The birth of the Lord Jesus Christ is recorded for us in the Gospel records of Matthew and Luke. It is the second of these that we shall look at as it is the more detailed of the two. Luke tells us of the remarkable words of Gabriel. The angel sent from God, to Mary, telling her about the conception and birth of Jesus.

"Do not be afraid, Mary, for you have found favour with God.  And behold, you will conceive in your womb and bear a son, and you shall call his name Jesus.   He will be great and will be called the Son of the Most High. And the Lord God will give to him the throne of his father David, and he will reign over the house of Jacob forever, and of his kingdom there will be no end."  And Mary said to the angel, "How will this be, since I am a virgin?"   And the angel answered her, "The Holy Spirit will come upon you, and the power of the Most High will overshadow you; therefore the child to be born will be called holy- the Son of God.”                                                             Luke 1:30-35 

Notice how everything the angel tells Mary is future, none of it has yet happened at this time. Just, for the sake of argument, suppose that Jesus did exist in heaven as a spirit being at this time, then…

·       He was not yet called Jesus.

·       He was not yet great.

·       He was not yet called the Son of God.

·       He was not yet holy.

·       He did not yet have any authority, he was not a king

We are left wondering what exactly this spirit being was! Of course it did not exist; here Gabriel is telling Mary of the coming into existence of a Son of God for whom she had been chosen as mother. Furthermore, the previous occasion on which we have met Gabriel in the Bible was in Daniel 9. At that time he had been sent by God to Daniel with a prophecy about the time of the coming of Messiah. Although it is very difficult to understand, it tells us of the time when the Saviour would come – at this time when he has appeared to Mary. But Gabriel does not say that the time has come for Jesus to come down from heaven and to change from a spirit being to a human from. He tells Mary that it is time for the very existence of Jesus to commence – he will be conceived in her womb and born as any child is born.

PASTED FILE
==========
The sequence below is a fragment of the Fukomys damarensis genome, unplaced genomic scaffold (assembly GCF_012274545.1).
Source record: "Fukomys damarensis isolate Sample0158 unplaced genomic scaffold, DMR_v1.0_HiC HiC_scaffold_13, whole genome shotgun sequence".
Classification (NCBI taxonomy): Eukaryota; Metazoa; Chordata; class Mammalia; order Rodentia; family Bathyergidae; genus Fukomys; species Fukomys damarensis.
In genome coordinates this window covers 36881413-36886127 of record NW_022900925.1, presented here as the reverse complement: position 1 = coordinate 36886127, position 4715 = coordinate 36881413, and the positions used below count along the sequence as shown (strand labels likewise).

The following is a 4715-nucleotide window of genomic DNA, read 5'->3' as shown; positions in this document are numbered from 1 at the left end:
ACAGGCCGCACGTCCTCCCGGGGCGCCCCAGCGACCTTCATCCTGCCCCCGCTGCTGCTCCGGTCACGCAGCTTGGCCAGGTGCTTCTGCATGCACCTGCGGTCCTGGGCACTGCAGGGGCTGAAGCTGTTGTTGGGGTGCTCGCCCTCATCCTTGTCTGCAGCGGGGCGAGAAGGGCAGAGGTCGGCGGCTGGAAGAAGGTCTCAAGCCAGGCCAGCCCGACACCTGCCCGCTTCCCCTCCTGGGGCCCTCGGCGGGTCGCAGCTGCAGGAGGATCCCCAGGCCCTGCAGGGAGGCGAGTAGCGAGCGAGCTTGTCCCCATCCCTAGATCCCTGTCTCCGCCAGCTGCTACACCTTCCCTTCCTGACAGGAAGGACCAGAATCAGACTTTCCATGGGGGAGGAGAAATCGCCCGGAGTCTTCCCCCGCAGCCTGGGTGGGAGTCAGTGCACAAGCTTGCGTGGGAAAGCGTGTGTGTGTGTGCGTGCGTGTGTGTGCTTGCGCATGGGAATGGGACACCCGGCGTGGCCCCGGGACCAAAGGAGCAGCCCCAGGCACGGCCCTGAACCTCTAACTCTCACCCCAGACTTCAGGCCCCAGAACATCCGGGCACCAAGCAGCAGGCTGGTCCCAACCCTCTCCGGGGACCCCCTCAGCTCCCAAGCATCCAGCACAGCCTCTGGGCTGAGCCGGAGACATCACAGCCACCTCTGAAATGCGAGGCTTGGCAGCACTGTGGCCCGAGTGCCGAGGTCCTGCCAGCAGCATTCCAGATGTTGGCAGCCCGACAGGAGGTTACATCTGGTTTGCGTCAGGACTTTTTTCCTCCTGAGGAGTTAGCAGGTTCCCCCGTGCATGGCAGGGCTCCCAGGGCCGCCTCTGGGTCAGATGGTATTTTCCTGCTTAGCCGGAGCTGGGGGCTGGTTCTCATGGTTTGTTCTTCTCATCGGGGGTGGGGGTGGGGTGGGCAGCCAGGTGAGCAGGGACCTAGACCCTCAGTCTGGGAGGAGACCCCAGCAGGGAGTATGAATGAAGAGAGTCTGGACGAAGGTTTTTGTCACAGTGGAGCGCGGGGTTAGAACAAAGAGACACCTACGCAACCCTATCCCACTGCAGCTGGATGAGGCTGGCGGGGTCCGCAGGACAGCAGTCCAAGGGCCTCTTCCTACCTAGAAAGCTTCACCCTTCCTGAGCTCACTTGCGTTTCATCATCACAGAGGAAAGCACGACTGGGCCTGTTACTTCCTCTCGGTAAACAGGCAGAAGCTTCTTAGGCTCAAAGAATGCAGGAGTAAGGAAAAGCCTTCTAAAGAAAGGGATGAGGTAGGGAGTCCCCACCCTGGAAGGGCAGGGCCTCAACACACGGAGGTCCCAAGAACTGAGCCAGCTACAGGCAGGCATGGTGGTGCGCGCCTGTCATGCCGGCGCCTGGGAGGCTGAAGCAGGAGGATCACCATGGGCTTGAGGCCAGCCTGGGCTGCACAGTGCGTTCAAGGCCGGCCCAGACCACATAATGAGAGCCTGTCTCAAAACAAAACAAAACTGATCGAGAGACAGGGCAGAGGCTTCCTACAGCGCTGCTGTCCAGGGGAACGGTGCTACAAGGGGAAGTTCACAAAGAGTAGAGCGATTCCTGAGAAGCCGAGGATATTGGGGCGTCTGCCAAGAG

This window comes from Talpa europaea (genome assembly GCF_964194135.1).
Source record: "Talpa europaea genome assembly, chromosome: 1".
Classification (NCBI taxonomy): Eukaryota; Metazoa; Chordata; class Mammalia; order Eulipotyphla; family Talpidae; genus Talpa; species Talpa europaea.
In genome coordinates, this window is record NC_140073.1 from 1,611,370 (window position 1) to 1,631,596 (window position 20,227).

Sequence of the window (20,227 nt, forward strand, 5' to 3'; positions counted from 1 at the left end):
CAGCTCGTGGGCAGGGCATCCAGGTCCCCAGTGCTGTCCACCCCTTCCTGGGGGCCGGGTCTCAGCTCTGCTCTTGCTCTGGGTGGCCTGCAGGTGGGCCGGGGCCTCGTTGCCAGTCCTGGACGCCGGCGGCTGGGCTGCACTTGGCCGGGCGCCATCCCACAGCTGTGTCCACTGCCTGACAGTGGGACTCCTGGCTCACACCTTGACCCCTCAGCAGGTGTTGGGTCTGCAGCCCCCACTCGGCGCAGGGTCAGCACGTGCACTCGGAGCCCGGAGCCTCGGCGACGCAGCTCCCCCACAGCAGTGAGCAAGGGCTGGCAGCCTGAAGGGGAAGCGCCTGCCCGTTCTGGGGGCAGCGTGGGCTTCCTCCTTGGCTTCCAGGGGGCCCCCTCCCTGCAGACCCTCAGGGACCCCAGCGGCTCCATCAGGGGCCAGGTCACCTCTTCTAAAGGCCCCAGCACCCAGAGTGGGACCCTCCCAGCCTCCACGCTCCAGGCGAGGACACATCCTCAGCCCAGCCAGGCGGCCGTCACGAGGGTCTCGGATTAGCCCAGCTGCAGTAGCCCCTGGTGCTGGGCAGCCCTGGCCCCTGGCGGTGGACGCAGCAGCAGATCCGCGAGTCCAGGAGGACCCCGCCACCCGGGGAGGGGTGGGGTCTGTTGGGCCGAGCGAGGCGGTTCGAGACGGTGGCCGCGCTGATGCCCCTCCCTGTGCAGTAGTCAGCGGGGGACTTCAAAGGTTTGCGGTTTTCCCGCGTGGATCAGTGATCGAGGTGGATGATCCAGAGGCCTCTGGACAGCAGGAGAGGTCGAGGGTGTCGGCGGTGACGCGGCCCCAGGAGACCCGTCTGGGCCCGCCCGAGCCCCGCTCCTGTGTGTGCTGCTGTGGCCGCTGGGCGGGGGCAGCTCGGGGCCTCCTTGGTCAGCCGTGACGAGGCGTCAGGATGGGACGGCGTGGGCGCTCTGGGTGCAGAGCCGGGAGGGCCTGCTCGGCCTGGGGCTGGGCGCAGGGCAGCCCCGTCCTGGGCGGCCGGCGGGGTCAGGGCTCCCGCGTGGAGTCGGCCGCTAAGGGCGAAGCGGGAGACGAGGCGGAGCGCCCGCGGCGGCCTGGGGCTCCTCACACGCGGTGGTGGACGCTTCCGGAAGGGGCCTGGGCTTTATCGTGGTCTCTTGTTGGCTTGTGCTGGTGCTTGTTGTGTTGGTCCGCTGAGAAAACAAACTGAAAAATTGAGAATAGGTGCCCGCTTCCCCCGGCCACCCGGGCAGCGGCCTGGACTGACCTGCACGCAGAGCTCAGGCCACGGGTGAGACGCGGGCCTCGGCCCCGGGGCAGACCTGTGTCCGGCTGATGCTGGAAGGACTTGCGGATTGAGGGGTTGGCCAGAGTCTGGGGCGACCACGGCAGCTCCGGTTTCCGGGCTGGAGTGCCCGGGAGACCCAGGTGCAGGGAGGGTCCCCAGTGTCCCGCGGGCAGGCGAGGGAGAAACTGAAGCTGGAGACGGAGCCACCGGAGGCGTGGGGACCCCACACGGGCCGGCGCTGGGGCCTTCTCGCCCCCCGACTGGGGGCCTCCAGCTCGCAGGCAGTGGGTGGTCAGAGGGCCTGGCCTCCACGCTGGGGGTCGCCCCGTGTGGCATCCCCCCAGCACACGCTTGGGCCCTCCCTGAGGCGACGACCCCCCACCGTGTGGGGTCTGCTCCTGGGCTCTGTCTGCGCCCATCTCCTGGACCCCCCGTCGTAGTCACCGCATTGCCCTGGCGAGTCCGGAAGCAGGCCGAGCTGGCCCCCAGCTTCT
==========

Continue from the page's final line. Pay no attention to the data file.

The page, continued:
The Problem of John’s Gospel

Many of the difficult passages about the existence of Jesus are found in John’s Gospel and we need to look at some of them in detail. We should start by remembering why this Gospel was written – John himself tells us.